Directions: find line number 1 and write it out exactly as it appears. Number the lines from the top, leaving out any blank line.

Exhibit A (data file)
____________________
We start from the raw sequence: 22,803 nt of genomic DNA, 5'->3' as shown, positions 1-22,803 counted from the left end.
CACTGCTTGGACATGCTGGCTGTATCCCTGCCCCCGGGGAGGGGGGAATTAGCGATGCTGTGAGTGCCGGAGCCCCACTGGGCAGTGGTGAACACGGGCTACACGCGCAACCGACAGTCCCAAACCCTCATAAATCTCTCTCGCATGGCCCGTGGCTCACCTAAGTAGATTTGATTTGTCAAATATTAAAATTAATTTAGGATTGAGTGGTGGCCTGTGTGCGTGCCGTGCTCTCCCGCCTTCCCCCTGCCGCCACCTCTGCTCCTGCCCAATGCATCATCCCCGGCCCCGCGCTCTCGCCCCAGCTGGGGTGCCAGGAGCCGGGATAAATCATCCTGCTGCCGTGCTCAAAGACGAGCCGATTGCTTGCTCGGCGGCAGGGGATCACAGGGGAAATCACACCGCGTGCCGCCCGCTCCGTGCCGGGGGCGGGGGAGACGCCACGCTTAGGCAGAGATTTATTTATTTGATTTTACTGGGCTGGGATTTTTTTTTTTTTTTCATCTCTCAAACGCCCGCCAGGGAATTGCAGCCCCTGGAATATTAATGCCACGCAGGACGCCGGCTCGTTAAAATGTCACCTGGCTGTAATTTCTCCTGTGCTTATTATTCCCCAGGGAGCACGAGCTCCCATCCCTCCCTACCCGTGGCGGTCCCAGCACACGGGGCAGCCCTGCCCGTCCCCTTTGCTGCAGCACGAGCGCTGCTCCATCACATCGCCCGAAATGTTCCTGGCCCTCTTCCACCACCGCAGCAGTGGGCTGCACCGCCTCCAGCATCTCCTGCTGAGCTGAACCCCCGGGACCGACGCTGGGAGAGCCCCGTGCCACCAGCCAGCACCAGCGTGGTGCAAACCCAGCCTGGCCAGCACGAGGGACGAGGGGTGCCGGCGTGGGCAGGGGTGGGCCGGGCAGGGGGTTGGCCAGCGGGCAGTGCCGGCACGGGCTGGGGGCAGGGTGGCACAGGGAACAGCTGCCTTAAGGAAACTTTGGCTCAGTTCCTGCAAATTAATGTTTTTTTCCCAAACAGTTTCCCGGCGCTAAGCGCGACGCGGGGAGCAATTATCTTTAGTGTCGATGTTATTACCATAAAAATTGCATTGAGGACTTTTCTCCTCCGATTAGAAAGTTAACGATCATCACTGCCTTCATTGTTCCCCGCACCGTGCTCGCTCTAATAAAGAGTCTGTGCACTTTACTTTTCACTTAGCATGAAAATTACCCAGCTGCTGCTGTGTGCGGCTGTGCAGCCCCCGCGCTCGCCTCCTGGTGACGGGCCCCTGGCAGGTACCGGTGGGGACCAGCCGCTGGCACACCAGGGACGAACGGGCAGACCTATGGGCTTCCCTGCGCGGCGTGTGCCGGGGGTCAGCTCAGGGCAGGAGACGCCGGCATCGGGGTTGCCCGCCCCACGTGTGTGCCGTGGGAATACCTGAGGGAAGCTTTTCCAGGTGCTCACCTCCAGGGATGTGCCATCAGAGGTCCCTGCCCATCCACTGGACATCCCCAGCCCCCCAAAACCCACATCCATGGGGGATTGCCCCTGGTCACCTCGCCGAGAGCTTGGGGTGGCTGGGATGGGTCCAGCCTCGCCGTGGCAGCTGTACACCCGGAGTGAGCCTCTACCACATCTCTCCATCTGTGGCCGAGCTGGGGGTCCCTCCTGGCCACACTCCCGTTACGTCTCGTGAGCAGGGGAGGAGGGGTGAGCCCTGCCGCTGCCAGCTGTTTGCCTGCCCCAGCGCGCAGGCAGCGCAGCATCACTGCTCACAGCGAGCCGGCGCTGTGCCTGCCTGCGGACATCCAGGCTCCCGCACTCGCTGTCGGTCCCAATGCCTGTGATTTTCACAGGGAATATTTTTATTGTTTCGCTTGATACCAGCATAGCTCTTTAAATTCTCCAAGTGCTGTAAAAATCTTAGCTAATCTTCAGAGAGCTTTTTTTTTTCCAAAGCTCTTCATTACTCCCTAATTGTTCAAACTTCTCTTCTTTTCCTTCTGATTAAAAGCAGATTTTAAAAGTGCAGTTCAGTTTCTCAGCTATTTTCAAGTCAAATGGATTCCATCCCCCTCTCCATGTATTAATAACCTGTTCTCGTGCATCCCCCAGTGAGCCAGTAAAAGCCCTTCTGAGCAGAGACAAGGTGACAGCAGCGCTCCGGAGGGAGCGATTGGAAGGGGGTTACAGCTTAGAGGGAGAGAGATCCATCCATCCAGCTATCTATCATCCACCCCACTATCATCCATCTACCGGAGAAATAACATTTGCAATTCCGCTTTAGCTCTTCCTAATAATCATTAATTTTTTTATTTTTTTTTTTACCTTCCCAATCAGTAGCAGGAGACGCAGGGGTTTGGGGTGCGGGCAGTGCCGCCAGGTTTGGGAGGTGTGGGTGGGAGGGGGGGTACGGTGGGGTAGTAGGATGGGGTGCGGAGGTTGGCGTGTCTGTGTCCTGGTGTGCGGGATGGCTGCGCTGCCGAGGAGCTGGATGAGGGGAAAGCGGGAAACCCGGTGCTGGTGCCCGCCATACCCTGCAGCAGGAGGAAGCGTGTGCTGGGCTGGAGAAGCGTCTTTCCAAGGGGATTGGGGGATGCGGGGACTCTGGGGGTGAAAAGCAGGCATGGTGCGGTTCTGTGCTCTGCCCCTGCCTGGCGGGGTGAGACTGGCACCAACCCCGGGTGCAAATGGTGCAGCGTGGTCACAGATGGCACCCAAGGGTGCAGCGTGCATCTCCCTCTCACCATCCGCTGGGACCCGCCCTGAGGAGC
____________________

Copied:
We start from the raw sequence: 22,803 nt of genomic DNA, 5'->3' as shown, positions 1-22,803 counted from the left end.